After recently revisiting the Sant Pau site with my friend Laurie from Sydney, I wonder from a ‘locals’ (I use the term loosely) point of view, why this collection of buildings still continues to seemingly sit under the radar. Certainly it’s not Gaudi’s famous ‘Sagrada Familia’ but its uniqueness in architecture and design does in my opinion, stand up against any of the Gaudi casa’s.


The ‘Sant Pau Art Nouveau Site’ brochure states that it is “a jewel of Modernista architecture” and I couldn’t agree more. A visit into the interior of these buildings, particularly the main entrance building would be, I imagine, like walking inside an elaborately decorated and coloured jewellery box. Certainly the designers of today’s stark white, clinical and ‘less than human’ modern hospital interiors could take some inspiration from these interiors.

Brief History:

In 1401 the Council of One Hundred (Concell de Cent), the former governing body of Barcelona, agreed to build the hospital ‘de la Santa Creu’. Designed by Guillem d’Abriell, it merged and centralised six hospitals in the city. This building exists in its current form between carrer de l’Hospital and carrer del Carme, in the suburb of El Ravel.

By the end of the 19th century ‘de la Santa Creu’ was too small and outdated, this was due both to the continuing population growth of the city and because of advances made in medicine and hygiene. It became a matter of necessity to locate a site and commission a new hospital.

Through the contributions of the City of Barcelona and based on the bequest of the Catalan banker Pau Gil, building works of this new hospital, designed by Spanish-Catalan modernist architect, Lluís Domènech i Montaner (December 21, 1850 – December 27, 1923), were undertaken from 1902 through to 1930 in the district of Eixample. His son, Pere Domènech i Roura, became wholly responsible at some point between 1914 and 1920 for the continuation of the works, albeit simpler designs. The hospital took the name “Hospital de Santa Creu i de Sant Pau” to honour its benefactor. Beginning in 1916 and by the end of 1929, hospital services were relocated to this newly established hospital which was officially inaugurated in 1930.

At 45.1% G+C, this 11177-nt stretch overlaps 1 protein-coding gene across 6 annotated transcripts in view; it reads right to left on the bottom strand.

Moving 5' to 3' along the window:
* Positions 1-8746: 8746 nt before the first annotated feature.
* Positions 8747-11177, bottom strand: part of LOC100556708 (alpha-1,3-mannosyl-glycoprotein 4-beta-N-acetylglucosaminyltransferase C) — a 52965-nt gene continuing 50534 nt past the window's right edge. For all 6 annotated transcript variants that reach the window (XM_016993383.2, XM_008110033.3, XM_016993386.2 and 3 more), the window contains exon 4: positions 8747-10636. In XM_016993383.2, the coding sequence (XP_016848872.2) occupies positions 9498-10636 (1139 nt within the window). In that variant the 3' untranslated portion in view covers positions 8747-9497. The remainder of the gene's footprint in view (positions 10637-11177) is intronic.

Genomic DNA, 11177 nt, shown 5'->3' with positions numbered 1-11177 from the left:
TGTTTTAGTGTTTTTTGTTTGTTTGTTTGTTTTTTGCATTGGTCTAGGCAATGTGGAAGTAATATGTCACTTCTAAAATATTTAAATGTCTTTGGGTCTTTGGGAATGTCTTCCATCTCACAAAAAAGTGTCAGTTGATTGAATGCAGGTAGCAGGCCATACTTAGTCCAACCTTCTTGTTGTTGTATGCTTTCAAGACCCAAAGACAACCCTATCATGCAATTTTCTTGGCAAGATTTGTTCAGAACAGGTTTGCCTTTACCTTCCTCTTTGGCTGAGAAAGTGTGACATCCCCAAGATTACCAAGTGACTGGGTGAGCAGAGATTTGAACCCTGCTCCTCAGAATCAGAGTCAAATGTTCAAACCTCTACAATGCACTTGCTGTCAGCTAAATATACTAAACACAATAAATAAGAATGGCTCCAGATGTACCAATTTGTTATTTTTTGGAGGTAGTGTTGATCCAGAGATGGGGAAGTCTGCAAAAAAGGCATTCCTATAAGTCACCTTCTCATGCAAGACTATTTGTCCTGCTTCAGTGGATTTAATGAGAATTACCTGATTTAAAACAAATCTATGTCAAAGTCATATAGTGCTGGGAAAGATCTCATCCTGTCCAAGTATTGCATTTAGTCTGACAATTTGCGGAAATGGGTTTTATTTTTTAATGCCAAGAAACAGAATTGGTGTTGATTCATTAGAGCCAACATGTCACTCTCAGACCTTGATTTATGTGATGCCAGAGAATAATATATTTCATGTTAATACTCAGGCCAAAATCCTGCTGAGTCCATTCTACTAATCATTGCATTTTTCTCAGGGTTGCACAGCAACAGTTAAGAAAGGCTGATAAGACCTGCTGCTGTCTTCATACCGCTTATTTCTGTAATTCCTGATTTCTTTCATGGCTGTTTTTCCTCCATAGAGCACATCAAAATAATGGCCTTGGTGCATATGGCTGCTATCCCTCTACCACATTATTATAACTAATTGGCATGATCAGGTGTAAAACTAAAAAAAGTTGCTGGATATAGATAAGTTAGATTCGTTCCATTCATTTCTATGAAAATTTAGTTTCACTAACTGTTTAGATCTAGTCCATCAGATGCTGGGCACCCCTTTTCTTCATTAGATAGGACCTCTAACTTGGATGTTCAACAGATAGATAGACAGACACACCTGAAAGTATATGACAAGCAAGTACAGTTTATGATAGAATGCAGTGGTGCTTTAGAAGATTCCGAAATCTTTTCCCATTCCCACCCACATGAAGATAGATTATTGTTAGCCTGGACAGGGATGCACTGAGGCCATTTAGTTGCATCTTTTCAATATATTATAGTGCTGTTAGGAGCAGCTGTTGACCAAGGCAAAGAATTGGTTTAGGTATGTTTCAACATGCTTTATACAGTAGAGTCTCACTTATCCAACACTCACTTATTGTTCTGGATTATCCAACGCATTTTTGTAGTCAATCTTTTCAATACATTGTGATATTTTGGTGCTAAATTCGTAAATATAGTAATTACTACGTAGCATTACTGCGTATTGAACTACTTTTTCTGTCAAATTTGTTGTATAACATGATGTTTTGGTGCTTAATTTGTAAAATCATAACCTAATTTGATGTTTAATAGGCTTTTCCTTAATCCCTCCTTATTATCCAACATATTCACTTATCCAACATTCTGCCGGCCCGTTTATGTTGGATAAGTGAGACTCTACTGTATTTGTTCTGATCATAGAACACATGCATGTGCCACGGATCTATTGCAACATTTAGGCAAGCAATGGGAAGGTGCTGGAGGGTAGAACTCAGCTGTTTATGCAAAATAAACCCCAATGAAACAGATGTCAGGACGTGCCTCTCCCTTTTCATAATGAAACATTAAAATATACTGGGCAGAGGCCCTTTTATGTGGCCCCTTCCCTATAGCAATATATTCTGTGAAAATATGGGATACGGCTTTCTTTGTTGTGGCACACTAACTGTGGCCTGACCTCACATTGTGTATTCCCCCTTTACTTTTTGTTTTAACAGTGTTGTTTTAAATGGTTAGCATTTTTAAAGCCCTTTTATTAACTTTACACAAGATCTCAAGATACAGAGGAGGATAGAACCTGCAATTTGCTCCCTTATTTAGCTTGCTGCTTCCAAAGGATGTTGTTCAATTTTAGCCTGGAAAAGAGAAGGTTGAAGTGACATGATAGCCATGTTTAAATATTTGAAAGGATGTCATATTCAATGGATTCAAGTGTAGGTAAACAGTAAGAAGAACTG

thomas_30    Ramon Casas 1909 Charcoal and Pastel

Early image of the site and 1909 Charcoal and Pastel portrait of Lluís Domènech i Montaner by Ramon Casas

The buildings are principally modernist ‘Art Nouveau’ in style; however, Lluís Domènech i Montaner also implements styles from earlier eras of architecture, particularly ‘Mudejar architecture’ which emphasises the use of bricks. He collaborated with among others, renowned sculpture artists Pau Gargallo and Eusebi Arnau, painter Francesc Labarta and Josep Perpinyà who made the wrought iron elements.

To ensure the greatest comfort for the sick, the site encompasses; an administration building, an open space of 8 freestanding constituent pavilions acting as hospital wards, an operations house for surgeries – all of which are set in manicured gardens and connected by a subterranean tunnel network. Additional buildings designed specifically by Pere Domènech i Roura include a convent, kitchens and a pharmacy.


Architectural scale model of site

Recinte Modernista de Sant Pau (trans. from Catalan: Modernist Centre of Sant Pau)

In 1997 it was declared a UNESCO World Heritage site and in 2009 with the relocation of the final patients to the new Hospital Quirónsalud, the site was decommissioned as a working hospital. From this point on a restoration process was initiated based on original designs by Lluís Domènech i Montaner and in 2014 it became known as ‘Recinte Modernista de Sant Pau’.


The Administration Building:

The main entrance building; the largest and most decorated building in the complex, chapel-like in appearance, the exterior is topped by a 62 metre high clock tower. It is not a coincidence that the façade of the building is intended as a monumental altarpiece – it is to symbolize the Christian tradition. Running around the outer walls of the building are sixteen mosaic panels, the work of Mario Maragliano following designs by Francesc Labarta, depicting several episodes of the history of the hospital.



The interior consists of an impressive entrance hall, a large domed glass roof over a grand staircase and two wings leading off to various administration and service rooms including a ‘well considered’ fitted-out, contemporary auditorium.

apartmentbarcelona    Fotografia Robert Ramos

divisare    geecasandra

One room that particularly stands out is the Domènech i Montaner room, formerly the main hall, almost 18 metre high and culminating in a convergence of architecture, sculpture, stained glass, mosaic, ceramics and painting.



Directly opposite this exquisite mosaic is the painting by Aleix Clapès representing the transfer of the remains of St. Eulalia

The Pavilions (Hospital Wards):

Each pavilion (all are decorated differently), includes a long ward for patients and a circular day room at the front for those who could receive visitors. At the rear are independent compartments for the terminally ill or patients with serious infections. Two of the pavilions are open to the public.


Operations House:

The large hall with glazing in the back for additional light source was the principal operating theatre. Additional surgical rooms are located below the glass apses on the northern end of the building.


Current Use:

As well as a museum and cultural centre, several pavilions have been converted into functional working spaces for the use of organisations linked to European Union and United Nations who are involved in programs associated with sustainability, health and education.


For those of you not in Barcelona click here for a virtual visit:

Address: Carrer de Sant Antoni Maria Claret, 167 – Barcelona

Source ref: Wikipedia,,,,,

Image ref:,,,,,,,,,,


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